In addition to concerns about VMT, emissions, and a lack of fiscal responsibility, NMF feels ODOT should conduct a more thorough environmental impact study before moving forward with any plans. They also believe if ODOT were to toll first, they might find that the additional lane isn’t necessary.

“The legal somersaults and fingers-on-the-scale to justify patently absurd numbers about cost benefit analysis and traffic projections would be laughable if the consequences we’re so dire,” NMF writes on their action alert.

If you want to share a comment on this project’s EA through the NMF action alert, the deadline to do it is tomorrow (4/21).

Jonathan Maus (Publisher/Editor)

Jonathan Maus (Publisher/Editor)

Founder of BikePortland (in 2005). Father of three. North Portlander. Basketball lover. Car owner and driver. If you have questions or feedback about this site or my work, feel free to contact me at @jonathan_maus on Twitter, via email at maus.jonathan@gmail.com, or phone/text at 503-706-8804. Also, if you read and appreciate this site, please become a supporter.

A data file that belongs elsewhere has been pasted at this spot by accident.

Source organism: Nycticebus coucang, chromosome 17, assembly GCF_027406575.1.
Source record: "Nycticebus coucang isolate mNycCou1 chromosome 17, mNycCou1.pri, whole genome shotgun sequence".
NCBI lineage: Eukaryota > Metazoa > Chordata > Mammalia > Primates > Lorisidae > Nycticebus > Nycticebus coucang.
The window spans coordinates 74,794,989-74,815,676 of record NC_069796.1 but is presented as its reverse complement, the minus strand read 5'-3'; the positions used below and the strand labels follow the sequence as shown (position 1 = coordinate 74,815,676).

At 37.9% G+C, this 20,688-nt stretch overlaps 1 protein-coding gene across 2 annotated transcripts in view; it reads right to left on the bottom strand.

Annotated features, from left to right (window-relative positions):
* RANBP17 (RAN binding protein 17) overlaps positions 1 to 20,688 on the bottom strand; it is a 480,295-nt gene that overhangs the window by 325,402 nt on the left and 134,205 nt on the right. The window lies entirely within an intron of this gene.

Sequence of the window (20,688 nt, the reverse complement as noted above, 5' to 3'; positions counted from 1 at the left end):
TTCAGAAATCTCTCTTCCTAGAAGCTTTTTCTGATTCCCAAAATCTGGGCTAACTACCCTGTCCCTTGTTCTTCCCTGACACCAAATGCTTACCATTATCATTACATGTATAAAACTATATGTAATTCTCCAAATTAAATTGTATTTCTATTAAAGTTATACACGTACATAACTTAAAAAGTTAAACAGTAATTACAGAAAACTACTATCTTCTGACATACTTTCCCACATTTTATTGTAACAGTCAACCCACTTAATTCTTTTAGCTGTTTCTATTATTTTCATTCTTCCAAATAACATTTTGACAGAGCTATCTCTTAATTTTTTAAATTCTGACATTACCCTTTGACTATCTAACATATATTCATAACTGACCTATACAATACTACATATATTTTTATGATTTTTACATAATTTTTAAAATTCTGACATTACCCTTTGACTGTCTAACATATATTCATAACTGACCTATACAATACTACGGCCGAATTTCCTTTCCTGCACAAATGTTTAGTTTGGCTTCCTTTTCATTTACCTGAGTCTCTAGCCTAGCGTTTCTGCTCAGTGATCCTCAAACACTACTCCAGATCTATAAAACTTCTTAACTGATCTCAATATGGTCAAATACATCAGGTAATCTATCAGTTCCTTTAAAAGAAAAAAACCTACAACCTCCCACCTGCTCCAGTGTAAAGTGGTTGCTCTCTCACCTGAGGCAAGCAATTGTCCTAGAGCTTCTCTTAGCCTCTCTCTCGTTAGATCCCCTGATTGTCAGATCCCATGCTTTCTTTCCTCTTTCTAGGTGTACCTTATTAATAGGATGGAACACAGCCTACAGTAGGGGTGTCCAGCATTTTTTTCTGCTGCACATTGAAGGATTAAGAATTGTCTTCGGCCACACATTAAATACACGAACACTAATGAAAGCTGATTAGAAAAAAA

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Amit Zinman
11 months ago

If anything, they should widen the 205 MUP, separating people walking from people biking.

dw
dw
11 months ago
Reply to  Amit Zinman

Agreed!!! While they’re at it, fix some of the weirder crossings like Glisan, Burnside, Washington/Stark, Sunnyside, etc.

Chris I
Chris I
11 months ago
Reply to  Amit Zinman

The 205 MUP is a disaster south of HWY 224. Confusing on street segments, awkward transitions, and then it drops completely once you hit Gladstone. This section of I-205 has nothing currently.

lvc
lvc
11 months ago